Title: Oral History Interview with Daniel H. Pollitt, December 13, 1990. Interview L-0064-3.
Interviewer: McColl, Ann
Interviewee: Pollitt, Daniel H.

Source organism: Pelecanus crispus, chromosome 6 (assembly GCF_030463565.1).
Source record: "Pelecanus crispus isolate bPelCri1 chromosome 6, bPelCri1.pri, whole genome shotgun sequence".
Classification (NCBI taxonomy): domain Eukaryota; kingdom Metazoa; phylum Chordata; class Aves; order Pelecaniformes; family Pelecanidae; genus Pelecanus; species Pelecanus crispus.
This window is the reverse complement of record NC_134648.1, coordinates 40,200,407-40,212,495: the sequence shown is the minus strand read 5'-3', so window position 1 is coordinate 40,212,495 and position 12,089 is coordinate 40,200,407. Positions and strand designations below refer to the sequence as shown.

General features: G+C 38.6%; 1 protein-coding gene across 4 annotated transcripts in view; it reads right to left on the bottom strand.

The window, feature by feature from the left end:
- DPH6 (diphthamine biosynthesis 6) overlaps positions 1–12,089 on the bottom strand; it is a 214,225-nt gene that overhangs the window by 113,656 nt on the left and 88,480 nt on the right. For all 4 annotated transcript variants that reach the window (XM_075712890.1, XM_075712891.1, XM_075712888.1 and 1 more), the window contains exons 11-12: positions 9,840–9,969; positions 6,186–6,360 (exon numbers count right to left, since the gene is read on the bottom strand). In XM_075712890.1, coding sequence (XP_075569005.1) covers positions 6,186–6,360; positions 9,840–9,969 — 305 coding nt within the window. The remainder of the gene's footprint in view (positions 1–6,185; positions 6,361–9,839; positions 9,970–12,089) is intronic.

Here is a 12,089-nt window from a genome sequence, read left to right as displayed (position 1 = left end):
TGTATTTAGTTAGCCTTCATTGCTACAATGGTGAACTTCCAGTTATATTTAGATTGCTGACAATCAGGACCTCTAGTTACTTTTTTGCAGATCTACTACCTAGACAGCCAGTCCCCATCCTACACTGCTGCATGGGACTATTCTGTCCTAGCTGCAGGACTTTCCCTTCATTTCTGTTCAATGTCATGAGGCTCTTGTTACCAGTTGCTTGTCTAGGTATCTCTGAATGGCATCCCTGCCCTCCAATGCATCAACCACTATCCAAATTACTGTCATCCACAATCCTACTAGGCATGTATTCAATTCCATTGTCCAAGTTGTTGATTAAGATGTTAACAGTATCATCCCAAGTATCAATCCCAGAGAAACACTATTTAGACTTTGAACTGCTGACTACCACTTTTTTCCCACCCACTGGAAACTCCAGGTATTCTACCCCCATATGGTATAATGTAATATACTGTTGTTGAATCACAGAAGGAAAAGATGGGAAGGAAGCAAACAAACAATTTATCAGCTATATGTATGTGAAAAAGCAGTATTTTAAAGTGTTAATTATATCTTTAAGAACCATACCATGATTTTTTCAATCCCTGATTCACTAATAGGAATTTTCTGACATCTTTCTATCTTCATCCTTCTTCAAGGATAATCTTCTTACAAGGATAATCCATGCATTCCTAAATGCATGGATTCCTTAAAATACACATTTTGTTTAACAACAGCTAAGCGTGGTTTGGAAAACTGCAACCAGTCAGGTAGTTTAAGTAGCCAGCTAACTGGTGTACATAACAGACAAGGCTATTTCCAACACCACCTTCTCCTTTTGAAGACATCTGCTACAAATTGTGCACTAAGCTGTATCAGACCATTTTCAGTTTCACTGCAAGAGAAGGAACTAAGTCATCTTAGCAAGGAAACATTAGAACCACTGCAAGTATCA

Abstract: This is the third interview in a nine-part series of interviews with civil liberties lawyer Daniel H. Pollitt. In this interview, Pollitt continues his discussion—begun in the second interview—about the faculty of the University of North Carolina School of Law: their character, their work both on and off campus, and their interactions with each other. He describes changes in the faculty as well as the student body during the late 1950s and 1960s, offering particularly revealing statements about the role of African American and women students. With both groups in the minority during his initial years as a professor at UNC, Pollitt witnessed some marked changes during his tenure. Of particular interest to researchers is Pollitt's retelling of how Julius Chambers, the top law student in the early 1960s, became the first African American editor-in-chief of the North Carolina Law Review. Pollitt goes on to explain that although more African American and women students were finding opportunities at UNC, they continued to experience an "icebox" atmosphere there. Pollitt concludes the interview by discussing some of his own interactions with students, particularly as a leader of the YMCA on campus, and he describes his participation, as well as that of UNC students, in the 1962 movement to desegregate the Chapel Hill movie theaters.